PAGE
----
Yesterday we featured the 1972 Uriah Heep Hit "Easy Livin'" ... so today we figured that the NATURAL follow-up would be to spotlight 1971's Freddie Hart tune "Easy Loving".
Hart topped Billboard's Country Chart for three weeks with this ballad ... but it also crossed over in a big way to the pop charts, peaking at #12 in Cash Box Magazine and rising to #17 in Billboard.
Freddie's chart career began back in 1959. (By then he was already 33 years old!) He hit Billboard's Country Top 40 nearly forty times over the next 22 years and "Easy Loving" became the first of six consecutive #1 songs on Billboard's Country Chart. (That string included Easy Loving; My Hang-Up Is You; Bless Your Heart; Got The All Overs For You; Super Kind Of Woman and Trip To Heaven.) Ironically, he never hit the pop charts again (which officially makes him a One Hit Wonder in OUR book!!!)
You'd be hard pressed to find another artist with as diverse a career outside of music as Freddie Hart. Born Frederick Segrest in Lochapoka, Alabama, in 1926, Freddie was one of fifteen children. He learned to play the guitar when he was just five years old. He quit school when he was twelve and ran away from home, taking odd jobs like picking cotton, washing dishes, laying pipeline and working in sawmills, steel mills and on oil rigs to earn a living and survive. When he was just fourteen years old, he lied about his age and enlisted into the United States Marines. Hart saw action during World War II, serving in Iwo Jima, Okinawa and Guam. After being discharged from The Marines, Freddy began working as a self-defense instructor at The Los Angeles Police Academy, where he earned a black belt in karate. (He also mastered judo and jujitzu!) In 1950, he moved to Phoenix and a year later was working as a guitar player with country legend Lefty Frizzell (who also let him take a crack at the microphone as a singer from time to time.) For a short while, he was even a TV star, appearing regularly on the "Town Hall Party" television series.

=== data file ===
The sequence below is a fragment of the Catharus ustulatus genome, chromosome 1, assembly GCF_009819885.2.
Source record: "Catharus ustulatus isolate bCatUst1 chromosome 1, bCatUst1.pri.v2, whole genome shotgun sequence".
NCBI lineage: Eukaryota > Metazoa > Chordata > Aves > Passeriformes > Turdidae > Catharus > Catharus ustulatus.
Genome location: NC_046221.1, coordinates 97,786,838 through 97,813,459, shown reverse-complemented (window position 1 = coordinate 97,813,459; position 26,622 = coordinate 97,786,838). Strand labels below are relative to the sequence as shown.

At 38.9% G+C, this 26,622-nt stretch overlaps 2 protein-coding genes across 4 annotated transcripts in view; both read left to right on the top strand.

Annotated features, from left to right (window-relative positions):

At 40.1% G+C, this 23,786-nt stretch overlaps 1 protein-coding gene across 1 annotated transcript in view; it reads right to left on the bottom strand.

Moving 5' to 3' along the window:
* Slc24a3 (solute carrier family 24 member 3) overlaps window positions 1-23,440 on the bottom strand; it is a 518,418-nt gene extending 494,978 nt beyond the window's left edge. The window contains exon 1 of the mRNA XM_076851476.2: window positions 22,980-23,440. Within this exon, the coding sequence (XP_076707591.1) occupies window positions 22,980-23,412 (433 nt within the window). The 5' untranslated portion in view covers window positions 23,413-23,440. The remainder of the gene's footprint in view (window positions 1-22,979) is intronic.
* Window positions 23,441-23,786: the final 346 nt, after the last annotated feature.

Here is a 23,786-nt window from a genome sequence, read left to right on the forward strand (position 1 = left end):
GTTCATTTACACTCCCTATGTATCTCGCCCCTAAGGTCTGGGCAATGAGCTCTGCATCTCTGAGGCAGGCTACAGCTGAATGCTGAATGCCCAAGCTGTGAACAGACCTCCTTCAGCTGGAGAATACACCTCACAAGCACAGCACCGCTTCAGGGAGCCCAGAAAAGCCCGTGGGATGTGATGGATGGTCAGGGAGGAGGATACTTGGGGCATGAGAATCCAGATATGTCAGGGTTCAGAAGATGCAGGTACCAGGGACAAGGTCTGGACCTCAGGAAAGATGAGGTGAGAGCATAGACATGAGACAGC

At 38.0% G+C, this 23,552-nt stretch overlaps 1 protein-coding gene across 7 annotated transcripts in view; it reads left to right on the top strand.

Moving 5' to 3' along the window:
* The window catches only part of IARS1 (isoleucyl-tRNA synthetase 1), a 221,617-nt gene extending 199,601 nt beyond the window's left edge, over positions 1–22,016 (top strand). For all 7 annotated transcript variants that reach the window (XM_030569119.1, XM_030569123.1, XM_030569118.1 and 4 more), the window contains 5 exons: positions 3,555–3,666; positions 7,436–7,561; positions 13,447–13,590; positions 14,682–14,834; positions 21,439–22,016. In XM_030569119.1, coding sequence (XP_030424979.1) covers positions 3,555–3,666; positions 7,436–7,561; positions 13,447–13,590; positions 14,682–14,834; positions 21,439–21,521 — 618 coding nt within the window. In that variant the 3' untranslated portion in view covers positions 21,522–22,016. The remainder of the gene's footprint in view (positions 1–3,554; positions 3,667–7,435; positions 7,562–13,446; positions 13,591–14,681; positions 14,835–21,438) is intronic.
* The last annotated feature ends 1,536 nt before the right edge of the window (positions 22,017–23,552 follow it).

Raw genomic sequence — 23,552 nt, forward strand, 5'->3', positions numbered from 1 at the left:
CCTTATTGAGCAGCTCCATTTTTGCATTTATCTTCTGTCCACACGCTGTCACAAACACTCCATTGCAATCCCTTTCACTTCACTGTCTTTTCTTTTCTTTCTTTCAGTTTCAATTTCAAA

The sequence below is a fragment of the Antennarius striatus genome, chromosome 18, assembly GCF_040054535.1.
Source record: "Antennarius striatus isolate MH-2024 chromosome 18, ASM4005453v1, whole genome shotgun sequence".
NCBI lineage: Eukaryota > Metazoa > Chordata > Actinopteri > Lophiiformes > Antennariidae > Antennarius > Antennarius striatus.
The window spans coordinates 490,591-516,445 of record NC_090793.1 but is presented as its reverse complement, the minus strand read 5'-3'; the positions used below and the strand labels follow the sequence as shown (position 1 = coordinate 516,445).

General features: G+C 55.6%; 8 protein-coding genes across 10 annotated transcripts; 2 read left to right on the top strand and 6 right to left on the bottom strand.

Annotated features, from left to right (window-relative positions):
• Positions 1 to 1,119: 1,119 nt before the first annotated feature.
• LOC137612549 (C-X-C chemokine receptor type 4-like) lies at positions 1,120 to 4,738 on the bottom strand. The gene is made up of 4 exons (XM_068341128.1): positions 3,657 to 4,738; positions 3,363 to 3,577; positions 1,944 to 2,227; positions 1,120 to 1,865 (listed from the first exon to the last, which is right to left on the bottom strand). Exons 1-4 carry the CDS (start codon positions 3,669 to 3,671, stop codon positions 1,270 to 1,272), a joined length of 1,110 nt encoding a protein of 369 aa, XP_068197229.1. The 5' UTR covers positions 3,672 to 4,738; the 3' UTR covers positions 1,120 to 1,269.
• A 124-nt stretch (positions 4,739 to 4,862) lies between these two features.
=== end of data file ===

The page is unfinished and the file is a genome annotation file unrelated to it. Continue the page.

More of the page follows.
"Easy Loving" was a track buried on side two of Freddie's 1969 album "California Grapevine." Two years later, a disc jockey named Jim Clemens started playing the song on his WPLO Atlanta radio program and all of a sudden, it started to click. The attraction soon spread to other country radio stations across the country and Capitol Records quickly released it as a single (followed up by a hastily put together album of the same name, gathering tracks from some of Freddie's earlier releases.) Before long, the song crossed-over to the pop charts, too, and, when all was said and done, Freddie Hart, at the ripe old age of 45, had a major hit record on his hands. "Easy Loving" went on to sell over a million copies and won The Country Music Association's "Song Of The Year" award in both 1971 and 1972. During his long career, Hart also wrote hits for a number of other country artists, including Patsy Cline, George Jones, Buck Owens and Porter Wagoner. (He says he was first inspired to try songwriting when he met Hank Williams back in 1951, explaining his songwriting philosophy this way: “I try to put down in my songs what every man wants to say, and what every woman wants to hear." Clearly, it worked.
After his records stopped having an impact on the country charts, Freddie successfully raised fruit and cattle, owned his own trucking company, opened a chain of karate instruction studios and ran a school for handicapped children. He continued to record sporadically, even releasing a couple of Gospel albums, but rarely makes singing appearances today. It's said that Freddie is a self-made millionaire, several times over. All in all, a pretty successful life for a boy who left home at twelve to find his own way!